By Echo Menges In Knox County there are a number of organizations working to ensure our citizens do not go hungry. Currently state and local organizations are working to ensure that rising food prices won’t keep food off the table for local families. Two organizations are on the front lines of fighting hunger locally. They
By Echo Menges
In Knox County there are a number of organizations working to ensure our citizens do not go hungry. Currently state and local organizations are working to ensure that rising food prices won’t keep food off the table for local families.
Two organizations are on the front lines of fighting hunger locally. They are the Knox County Food Cupboard, which distributes food monthly, and the Knox County Food Pantry, which distributes food in emergency situations. Both organizations are centrally located in Edina and their services are available to every citizen in the county no matter their circumstance.
The Food Bank for Central and Northeast Missouri (TFB) supplies the Knox County Food Cupboard and makes the monthly distribution of food items possible. TFB is the Food Cupboard’s sole supplier.
According to TFB Northeast Regional Coordinator Steve Yager, TFB distributes food to 135 non-profit hunger relief agencies and 80 elementary schools in 32 Central and Northeast Missouri counties, which includes Knox County and every county touching it.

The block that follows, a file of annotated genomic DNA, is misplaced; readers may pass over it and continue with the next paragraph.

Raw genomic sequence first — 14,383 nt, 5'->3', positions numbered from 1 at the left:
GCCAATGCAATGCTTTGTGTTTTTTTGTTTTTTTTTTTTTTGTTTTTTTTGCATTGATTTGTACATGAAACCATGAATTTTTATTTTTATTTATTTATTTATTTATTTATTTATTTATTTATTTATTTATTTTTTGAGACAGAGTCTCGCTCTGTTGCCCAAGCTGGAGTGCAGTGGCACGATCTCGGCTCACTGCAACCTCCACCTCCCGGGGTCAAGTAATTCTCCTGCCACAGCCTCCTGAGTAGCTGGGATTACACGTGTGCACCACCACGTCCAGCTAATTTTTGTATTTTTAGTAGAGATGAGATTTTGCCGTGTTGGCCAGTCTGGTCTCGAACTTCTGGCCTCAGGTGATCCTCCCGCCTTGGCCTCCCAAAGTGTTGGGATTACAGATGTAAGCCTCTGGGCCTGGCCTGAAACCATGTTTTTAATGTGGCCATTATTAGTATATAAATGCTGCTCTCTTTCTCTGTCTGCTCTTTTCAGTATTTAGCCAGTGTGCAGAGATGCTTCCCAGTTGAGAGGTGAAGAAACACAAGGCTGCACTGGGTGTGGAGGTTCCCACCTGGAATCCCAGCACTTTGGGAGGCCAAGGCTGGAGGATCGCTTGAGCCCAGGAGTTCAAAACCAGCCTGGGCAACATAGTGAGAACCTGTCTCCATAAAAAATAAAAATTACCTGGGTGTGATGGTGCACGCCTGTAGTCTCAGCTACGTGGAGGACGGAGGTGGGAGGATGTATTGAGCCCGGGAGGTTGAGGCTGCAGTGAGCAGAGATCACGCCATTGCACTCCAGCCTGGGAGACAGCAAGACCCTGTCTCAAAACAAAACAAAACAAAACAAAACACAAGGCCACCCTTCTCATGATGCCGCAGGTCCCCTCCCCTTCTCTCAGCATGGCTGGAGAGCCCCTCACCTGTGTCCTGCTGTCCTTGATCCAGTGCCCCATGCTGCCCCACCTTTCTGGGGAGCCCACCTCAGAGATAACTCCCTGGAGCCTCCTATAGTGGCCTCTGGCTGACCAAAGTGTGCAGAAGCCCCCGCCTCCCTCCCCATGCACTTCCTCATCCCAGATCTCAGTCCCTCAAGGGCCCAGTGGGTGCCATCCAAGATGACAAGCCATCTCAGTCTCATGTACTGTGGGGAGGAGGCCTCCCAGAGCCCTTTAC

In 2013 TFB and the Knox County Food Cupboard distributed 492,507 pounds of food in Knox. TFB estimates the monetary value of each pound to be $1.69, which puts the value of food at over $832,000 just for Knox County.
According to Food Cupboard Director Gary Clair, the highest number of families served in the history of the Knox County Food Cupboard was 346 families, which were served in the fall of 2013. Last month the Food Cupboard served 276 families, which range is size.
According to Clair the amount of food delivered by TFB varies from month to month. The food is ordered online and by telephone. Different types of food are reserved on a first come first serve basis.
“We have to see what’s available. If there is fresh produce available we can get it. We’re not guaranteed that every month. A lot of that is seasonal. Sometimes we get tomatoes, watermelon, cantaloupe, potatoes, onions. It varies every time,” said Clair. “It’s kind of like an auction.”
According to Clair, TFB furnishes transportation of food from Columbia to Edina each month at no cost to the Food Cupboard.